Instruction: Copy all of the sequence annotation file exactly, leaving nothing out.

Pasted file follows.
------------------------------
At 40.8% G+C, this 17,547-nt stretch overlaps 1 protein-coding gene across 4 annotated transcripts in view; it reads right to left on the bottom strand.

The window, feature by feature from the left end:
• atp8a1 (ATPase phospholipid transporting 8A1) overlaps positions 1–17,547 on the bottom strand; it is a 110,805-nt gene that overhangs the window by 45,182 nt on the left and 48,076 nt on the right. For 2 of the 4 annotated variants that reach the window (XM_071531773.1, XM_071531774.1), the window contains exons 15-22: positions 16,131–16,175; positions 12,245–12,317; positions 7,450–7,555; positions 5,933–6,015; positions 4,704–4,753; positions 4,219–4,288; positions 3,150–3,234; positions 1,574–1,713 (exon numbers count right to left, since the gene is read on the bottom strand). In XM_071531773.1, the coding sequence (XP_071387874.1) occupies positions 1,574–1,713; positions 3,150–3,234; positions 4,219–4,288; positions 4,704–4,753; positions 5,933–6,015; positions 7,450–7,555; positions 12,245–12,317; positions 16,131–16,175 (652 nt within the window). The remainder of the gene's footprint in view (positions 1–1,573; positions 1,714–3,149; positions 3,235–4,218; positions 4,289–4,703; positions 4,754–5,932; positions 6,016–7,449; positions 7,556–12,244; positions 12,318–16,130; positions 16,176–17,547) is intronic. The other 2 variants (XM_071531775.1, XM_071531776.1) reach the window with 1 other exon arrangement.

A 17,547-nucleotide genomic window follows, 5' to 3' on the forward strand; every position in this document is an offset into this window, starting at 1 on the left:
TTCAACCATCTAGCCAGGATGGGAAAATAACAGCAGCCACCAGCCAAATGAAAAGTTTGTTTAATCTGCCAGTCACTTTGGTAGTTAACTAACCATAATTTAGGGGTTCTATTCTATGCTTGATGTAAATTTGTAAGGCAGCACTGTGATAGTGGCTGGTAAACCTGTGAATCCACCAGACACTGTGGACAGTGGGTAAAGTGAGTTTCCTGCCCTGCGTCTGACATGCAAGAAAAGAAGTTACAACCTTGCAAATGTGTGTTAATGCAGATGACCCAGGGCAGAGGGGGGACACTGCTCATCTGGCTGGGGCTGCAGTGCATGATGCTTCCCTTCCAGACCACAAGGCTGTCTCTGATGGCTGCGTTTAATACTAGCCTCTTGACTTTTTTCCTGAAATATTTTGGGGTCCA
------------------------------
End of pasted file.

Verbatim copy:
At 40.8% G+C, this 17,547-nt stretch overlaps 1 protein-coding gene across 4 annotated transcripts in view; it reads right to left on the bottom strand.

The window, feature by feature from the left end:
• atp8a1 (ATPase phospholipid transporting 8A1) overlaps positions 1–17,547 on the bottom strand; it is a 110,805-nt gene that overhangs the window by 45,182 nt on the left and 48,076 nt on the right. For 2 of the 4 annotated variants that reach the window (XM_071531773.1, XM_071531774.1), the window contains exons 15-22: positions 16,131–16,175; positions 12,245–12,317; positions 7,450–7,555; positions 5,933–6,015; positions 4,704–4,753; positions 4,219–4,288; positions 3,150–3,234; positions 1,574–1,713 (exon numbers count right to left, since the gene is read on the bottom strand). In XM_071531773.1, the coding sequence (XP_071387874.1) occupies positions 1,574–1,713; positions 3,150–3,234; positions 4,219–4,288; positions 4,704–4,753; positions 5,933–6,015; positions 7,450–7,555; positions 12,245–12,317; positions 16,131–16,175 (652 nt within the window). The remainder of the gene's footprint in view (positions 1–1,573; positions 1,714–3,149; positions 3,235–4,218; positions 4,289–4,703; positions 4,754–5,932; positions 6,016–7,449; positions 7,556–12,244; positions 12,318–16,130; positions 16,176–17,547) is intronic. The other 2 variants (XM_071531775.1, XM_071531776.1) reach the window with 1 other exon arrangement.

A 17,547-nucleotide genomic window follows, 5' to 3' on the forward strand; every position in this document is an offset into this window, starting at 1 on the left:
TTCAACCATCTAGCCAGGATGGGAAAATAACAGCAGCCACCAGCCAAATGAAAAGTTTGTTTAATCTGCCAGTCACTTTGGTAGTTAACTAACCATAATTTAGGGGTTCTATTCTATGCTTGATGTAAATTTGTAAGGCAGCACTGTGATAGTGGCTGGTAAACCTGTGAATCCACCAGACACTGTGGACAGTGGGTAAAGTGAGTTTCCTGCCCTGCGTCTGACATGCAAGAAAAGAAGTTACAACCTTGCAAATGTGTGTTAATGCAGATGACCCAGGGCAGAGGGGGGACACTGCTCATCTGGCTGGGGCTGCAGTGCATGATGCTTCCCTTCCAGACCACAAGGCTGTCTCTGATGGCTGCGTTTAATACTAGCCTCTTGACTTTTTTCCTGAAATATTTTGGGGTCCA